Sunday, September 4, 2011

2011 PNWA Conference: Editors Forum

Editors reading my prose.
(Image from: e-reads)

This was Friday's big event.  Ten editors gave an overview of the books they are looking for and the best way to submit your work.  Bob Dugoni, hosted the forum and moderated the Q&A session.  I liked how Bob established an ROE (military-ese for "Rules of Engagement") for attendees to refrain from asking questions specific to their WIP (writer-ese for "Work in Progress").

The panel of editors, (company links included), consisted of:

One of the first questions of the day was:  What, exactly, do editors do?

"Their goal is to make a better book"--Michelle Richter.
"Coordinate with all the other departments [in the publishing company]"--Anne Bensson.
"Act as your clone to help coordinate efforts"--Peter Lynch.

What is the most important Point in the Pitch?

"A good, marketable, readable product"--Brian Hades.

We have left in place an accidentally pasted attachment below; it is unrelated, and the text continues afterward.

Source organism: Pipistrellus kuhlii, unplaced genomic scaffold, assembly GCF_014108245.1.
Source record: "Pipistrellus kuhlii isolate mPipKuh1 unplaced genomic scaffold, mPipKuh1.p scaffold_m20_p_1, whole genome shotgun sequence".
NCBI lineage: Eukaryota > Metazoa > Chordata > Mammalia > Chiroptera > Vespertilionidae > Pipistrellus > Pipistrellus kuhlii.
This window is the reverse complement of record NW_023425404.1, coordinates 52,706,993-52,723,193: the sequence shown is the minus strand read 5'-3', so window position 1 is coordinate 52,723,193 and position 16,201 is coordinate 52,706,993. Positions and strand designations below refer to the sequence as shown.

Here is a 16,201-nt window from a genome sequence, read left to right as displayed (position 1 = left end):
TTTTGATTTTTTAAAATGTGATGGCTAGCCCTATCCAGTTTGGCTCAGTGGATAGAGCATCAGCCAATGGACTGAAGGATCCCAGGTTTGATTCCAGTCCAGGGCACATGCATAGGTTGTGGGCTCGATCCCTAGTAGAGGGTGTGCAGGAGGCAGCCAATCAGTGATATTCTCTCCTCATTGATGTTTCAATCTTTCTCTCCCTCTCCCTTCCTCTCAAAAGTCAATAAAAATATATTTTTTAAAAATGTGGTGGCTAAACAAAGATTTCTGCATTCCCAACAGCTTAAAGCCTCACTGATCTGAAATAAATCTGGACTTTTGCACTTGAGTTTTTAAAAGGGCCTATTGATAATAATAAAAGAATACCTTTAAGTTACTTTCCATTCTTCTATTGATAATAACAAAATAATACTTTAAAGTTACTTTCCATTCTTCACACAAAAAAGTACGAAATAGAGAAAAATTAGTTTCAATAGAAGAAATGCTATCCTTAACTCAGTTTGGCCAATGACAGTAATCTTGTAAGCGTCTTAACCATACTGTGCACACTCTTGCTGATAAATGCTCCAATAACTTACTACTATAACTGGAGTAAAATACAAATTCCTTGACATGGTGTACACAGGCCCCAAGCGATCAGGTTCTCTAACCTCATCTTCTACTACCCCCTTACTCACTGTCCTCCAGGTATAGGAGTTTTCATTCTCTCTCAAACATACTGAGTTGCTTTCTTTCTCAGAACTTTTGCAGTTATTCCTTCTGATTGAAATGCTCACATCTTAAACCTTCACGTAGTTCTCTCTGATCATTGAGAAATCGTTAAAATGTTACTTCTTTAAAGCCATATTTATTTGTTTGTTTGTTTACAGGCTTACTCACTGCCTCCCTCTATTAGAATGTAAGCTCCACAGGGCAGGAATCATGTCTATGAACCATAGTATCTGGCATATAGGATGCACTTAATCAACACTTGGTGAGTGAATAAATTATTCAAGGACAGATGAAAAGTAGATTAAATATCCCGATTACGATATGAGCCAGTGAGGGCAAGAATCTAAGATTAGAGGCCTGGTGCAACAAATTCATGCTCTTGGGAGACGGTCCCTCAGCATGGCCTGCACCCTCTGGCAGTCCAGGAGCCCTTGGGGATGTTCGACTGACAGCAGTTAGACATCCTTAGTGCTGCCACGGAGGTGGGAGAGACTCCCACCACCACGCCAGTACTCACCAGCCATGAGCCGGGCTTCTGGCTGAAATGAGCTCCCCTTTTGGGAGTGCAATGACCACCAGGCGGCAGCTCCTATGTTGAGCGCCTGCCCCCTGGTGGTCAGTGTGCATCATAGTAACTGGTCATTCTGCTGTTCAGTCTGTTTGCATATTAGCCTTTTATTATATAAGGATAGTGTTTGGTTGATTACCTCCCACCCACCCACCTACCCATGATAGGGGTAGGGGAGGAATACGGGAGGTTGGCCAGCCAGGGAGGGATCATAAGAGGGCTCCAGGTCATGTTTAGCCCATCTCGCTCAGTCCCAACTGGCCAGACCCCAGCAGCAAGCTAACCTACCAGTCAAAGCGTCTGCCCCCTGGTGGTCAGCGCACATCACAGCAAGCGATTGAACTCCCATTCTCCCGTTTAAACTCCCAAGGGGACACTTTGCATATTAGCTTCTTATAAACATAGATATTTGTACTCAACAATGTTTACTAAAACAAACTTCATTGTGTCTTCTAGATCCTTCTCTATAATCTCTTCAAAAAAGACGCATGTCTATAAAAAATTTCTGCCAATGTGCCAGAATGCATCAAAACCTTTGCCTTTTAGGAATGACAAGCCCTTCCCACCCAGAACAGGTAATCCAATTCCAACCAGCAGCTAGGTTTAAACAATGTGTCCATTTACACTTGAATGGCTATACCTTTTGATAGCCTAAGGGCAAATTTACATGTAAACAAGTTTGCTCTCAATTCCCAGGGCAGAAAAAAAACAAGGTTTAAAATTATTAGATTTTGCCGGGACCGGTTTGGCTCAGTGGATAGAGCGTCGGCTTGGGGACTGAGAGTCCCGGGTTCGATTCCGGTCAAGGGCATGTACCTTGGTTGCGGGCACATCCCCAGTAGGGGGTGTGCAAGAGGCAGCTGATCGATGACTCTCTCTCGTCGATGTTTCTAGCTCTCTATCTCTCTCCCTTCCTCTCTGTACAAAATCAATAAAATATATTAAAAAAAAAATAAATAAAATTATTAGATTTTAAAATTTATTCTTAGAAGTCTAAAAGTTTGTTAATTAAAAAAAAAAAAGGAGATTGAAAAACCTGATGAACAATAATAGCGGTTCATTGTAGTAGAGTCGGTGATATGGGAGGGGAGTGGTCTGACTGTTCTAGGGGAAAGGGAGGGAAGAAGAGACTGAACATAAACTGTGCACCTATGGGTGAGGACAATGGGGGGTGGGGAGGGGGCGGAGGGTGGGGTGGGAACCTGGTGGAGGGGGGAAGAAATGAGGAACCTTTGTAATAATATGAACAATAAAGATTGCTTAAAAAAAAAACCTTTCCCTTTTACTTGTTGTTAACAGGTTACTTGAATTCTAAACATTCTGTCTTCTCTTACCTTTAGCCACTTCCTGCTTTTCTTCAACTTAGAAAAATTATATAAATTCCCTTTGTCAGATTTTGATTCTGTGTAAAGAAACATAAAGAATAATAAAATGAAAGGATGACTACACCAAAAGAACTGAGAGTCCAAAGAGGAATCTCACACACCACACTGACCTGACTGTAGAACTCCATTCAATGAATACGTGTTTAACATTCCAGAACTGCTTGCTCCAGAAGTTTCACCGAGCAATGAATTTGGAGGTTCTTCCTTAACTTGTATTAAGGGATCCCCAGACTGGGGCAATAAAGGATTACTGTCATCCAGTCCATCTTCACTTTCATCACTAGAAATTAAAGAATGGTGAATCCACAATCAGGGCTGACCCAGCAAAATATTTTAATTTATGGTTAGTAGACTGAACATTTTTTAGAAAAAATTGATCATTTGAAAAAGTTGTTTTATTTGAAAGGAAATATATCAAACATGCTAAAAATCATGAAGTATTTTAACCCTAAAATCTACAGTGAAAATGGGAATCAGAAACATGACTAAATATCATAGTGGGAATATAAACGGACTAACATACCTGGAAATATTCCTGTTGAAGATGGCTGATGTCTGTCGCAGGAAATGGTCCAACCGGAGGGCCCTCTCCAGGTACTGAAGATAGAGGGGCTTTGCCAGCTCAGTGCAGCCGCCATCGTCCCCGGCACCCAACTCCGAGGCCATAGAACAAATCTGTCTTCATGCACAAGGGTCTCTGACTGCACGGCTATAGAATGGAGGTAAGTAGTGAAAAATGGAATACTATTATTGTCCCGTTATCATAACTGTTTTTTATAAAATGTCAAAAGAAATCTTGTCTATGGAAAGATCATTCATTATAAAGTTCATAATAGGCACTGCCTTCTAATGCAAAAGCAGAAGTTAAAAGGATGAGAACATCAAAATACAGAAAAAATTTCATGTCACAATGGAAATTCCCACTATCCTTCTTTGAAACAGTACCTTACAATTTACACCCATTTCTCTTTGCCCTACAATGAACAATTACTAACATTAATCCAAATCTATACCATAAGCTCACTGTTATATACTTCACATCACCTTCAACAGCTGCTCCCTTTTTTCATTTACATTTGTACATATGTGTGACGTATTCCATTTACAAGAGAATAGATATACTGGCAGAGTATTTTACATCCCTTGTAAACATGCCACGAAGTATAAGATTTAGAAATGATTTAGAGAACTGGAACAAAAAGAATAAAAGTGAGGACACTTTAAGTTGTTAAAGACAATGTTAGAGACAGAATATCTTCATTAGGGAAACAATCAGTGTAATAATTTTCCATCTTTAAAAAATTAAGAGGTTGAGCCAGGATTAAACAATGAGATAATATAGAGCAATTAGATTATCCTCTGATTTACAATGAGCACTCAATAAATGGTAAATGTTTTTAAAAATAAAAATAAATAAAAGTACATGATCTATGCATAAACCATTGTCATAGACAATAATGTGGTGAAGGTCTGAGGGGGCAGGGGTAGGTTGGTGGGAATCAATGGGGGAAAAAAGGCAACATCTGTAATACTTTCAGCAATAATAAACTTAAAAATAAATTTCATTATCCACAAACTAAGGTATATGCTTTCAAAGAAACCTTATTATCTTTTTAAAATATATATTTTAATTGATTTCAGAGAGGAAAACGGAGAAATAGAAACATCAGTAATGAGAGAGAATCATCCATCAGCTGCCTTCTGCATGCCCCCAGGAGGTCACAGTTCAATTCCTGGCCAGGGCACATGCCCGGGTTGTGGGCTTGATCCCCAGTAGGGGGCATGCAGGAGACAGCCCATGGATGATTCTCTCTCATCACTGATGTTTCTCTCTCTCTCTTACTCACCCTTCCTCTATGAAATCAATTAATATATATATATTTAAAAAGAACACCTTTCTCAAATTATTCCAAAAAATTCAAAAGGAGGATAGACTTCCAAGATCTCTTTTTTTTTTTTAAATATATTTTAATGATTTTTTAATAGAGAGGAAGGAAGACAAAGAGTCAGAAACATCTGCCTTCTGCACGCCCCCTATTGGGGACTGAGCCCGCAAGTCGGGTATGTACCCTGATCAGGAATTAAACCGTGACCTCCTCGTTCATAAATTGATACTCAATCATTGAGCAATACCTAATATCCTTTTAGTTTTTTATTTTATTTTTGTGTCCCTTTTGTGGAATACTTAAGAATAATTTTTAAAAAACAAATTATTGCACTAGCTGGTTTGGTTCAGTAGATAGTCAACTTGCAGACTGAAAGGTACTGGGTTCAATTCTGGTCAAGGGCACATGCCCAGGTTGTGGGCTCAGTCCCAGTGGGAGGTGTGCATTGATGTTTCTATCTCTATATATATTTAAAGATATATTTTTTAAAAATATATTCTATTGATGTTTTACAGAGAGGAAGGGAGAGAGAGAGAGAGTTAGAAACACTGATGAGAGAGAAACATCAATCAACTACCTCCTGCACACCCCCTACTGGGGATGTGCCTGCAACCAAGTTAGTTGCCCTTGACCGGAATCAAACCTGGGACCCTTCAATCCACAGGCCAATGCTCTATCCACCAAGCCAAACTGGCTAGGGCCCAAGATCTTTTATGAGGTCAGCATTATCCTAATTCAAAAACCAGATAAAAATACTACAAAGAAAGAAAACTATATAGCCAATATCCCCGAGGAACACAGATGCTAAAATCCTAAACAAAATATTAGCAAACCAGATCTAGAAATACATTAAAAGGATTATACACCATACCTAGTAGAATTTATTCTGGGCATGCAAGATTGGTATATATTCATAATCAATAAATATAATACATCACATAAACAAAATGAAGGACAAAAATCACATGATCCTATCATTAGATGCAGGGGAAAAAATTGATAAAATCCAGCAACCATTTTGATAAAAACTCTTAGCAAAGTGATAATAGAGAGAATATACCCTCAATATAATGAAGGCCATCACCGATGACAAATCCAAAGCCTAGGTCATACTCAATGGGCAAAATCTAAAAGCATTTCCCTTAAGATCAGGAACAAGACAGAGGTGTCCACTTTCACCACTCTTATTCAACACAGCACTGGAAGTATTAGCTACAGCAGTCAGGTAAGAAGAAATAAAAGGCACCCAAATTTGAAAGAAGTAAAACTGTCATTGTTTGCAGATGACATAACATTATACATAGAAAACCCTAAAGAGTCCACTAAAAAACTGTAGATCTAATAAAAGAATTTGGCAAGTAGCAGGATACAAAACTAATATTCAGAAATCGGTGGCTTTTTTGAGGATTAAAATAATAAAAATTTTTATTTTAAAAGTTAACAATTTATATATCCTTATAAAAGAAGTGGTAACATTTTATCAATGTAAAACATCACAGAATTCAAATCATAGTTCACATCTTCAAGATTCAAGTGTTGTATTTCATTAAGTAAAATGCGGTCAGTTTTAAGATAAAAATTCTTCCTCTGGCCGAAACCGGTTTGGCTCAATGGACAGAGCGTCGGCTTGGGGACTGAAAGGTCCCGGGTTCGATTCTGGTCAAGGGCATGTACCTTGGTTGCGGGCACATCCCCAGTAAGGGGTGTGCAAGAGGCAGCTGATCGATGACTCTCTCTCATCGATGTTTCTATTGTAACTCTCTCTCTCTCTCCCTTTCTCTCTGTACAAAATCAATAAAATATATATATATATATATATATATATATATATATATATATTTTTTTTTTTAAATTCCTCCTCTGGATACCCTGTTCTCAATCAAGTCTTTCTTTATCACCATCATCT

"Voice"--Peter Lynch, "especially for YA (Young Adult)"--Aubrey Poole.
"A platform for non-fiction"--Chuck Sambuchino.
"A unique spin"--J.Ellen Smith.
"For memoirs, understand the market and the competition"--Lynn Price.
"Research the publishing company"--Julie Matysik.

Does self-publishing hurt an author's chance with publishing companies?

"No"--just about everyone on the panel. 
However, they commented that mainstream publishing helps gain exposure that self-publishing can't.

Do you take un-agented manuscripts?

"Yes"--Aubrey Poole

Do you work with a cadre of agents?

"Yes"--Michelle Richter answered on behalf of the entire panel.  However, "we're willing to work with new ones, but it's like going on a blind date."

Should an author acquire an agent after the book has been acquired?

"No"--Aubrey Poole.
However, Lynn Price said yes and "... appreciates it when an author does so in order to navigate the maze of the publication process."
This difference exemplifies the most important thing writers should do when querying publishing houses--read their guidelines.

And there you have it, some words of wisdom in today's publishing industry.

No comments: